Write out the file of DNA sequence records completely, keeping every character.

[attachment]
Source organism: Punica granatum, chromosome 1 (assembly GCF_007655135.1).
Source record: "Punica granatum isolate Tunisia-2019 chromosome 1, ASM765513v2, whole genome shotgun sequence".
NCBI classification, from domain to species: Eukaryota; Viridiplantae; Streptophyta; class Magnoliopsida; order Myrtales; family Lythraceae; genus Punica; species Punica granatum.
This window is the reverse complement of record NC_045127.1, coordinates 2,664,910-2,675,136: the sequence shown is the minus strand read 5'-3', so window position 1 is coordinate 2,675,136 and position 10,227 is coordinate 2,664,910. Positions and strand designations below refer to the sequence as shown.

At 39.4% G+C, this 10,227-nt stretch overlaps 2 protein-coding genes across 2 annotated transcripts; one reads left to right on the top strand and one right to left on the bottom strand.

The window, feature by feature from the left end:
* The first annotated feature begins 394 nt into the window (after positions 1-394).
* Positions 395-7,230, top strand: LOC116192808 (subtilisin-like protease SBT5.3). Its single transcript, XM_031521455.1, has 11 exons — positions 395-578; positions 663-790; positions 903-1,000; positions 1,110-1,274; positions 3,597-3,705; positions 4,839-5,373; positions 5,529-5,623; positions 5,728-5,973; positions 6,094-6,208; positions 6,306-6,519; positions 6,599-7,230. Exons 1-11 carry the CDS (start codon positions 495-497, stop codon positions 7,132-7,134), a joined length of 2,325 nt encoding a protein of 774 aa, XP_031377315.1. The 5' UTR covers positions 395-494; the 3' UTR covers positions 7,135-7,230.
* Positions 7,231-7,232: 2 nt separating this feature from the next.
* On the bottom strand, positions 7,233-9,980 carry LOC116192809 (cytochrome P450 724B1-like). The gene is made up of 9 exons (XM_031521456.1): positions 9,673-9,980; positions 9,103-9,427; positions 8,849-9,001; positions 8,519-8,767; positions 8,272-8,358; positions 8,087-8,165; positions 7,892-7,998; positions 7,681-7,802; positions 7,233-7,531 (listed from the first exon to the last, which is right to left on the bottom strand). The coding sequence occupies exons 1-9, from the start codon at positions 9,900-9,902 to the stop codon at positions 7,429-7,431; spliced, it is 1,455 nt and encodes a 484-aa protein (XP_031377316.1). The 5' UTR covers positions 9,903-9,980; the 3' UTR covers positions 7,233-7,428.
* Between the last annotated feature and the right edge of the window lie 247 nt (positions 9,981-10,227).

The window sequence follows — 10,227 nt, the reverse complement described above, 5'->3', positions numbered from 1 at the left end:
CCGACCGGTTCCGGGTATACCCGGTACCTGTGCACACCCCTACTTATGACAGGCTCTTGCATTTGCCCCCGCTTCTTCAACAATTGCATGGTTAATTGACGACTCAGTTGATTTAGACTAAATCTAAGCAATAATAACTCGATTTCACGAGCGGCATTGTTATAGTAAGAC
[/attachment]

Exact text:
Source organism: Punica granatum, chromosome 1 (assembly GCF_007655135.1).
Source record: "Punica granatum isolate Tunisia-2019 chromosome 1, ASM765513v2, whole genome shotgun sequence".
NCBI classification, from domain to species: Eukaryota; Viridiplantae; Streptophyta; class Magnoliopsida; order Myrtales; family Lythraceae; genus Punica; species Punica granatum.
This window is the reverse complement of record NC_045127.1, coordinates 2,664,910-2,675,136: the sequence shown is the minus strand read 5'-3', so window position 1 is coordinate 2,675,136 and position 10,227 is coordinate 2,664,910. Positions and strand designations below refer to the sequence as shown.

At 39.4% G+C, this 10,227-nt stretch overlaps 2 protein-coding genes across 2 annotated transcripts; one reads left to right on the top strand and one right to left on the bottom strand.

The window, feature by feature from the left end:
* The first annotated feature begins 394 nt into the window (after positions 1-394).
* Positions 395-7,230, top strand: LOC116192808 (subtilisin-like protease SBT5.3). Its single transcript, XM_031521455.1, has 11 exons — positions 395-578; positions 663-790; positions 903-1,000; positions 1,110-1,274; positions 3,597-3,705; positions 4,839-5,373; positions 5,529-5,623; positions 5,728-5,973; positions 6,094-6,208; positions 6,306-6,519; positions 6,599-7,230. Exons 1-11 carry the CDS (start codon positions 495-497, stop codon positions 7,132-7,134), a joined length of 2,325 nt encoding a protein of 774 aa, XP_031377315.1. The 5' UTR covers positions 395-494; the 3' UTR covers positions 7,135-7,230.
* Positions 7,231-7,232: 2 nt separating this feature from the next.
* On the bottom strand, positions 7,233-9,980 carry LOC116192809 (cytochrome P450 724B1-like). The gene is made up of 9 exons (XM_031521456.1): positions 9,673-9,980; positions 9,103-9,427; positions 8,849-9,001; positions 8,519-8,767; positions 8,272-8,358; positions 8,087-8,165; positions 7,892-7,998; positions 7,681-7,802; positions 7,233-7,531 (listed from the first exon to the last, which is right to left on the bottom strand). The coding sequence occupies exons 1-9, from the start codon at positions 9,900-9,902 to the stop codon at positions 7,429-7,431; spliced, it is 1,455 nt and encodes a 484-aa protein (XP_031377316.1). The 5' UTR covers positions 9,903-9,980; the 3' UTR covers positions 7,233-7,428.
* Between the last annotated feature and the right edge of the window lie 247 nt (positions 9,981-10,227).

The window sequence follows — 10,227 nt, the reverse complement described above, 5'->3', positions numbered from 1 at the left end:
CCGACCGGTTCCGGGTATACCCGGTACCTGTGCACACCCCTACTTATGACAGGCTCTTGCATTTGCCCCCGCTTCTTCAACAATTGCATGGTTAATTGACGACTCAGTTGATTTAGACTAAATCTAAGCAATAATAACTCGATTTCACGAGCGGCATTGTTATAGTAAGAC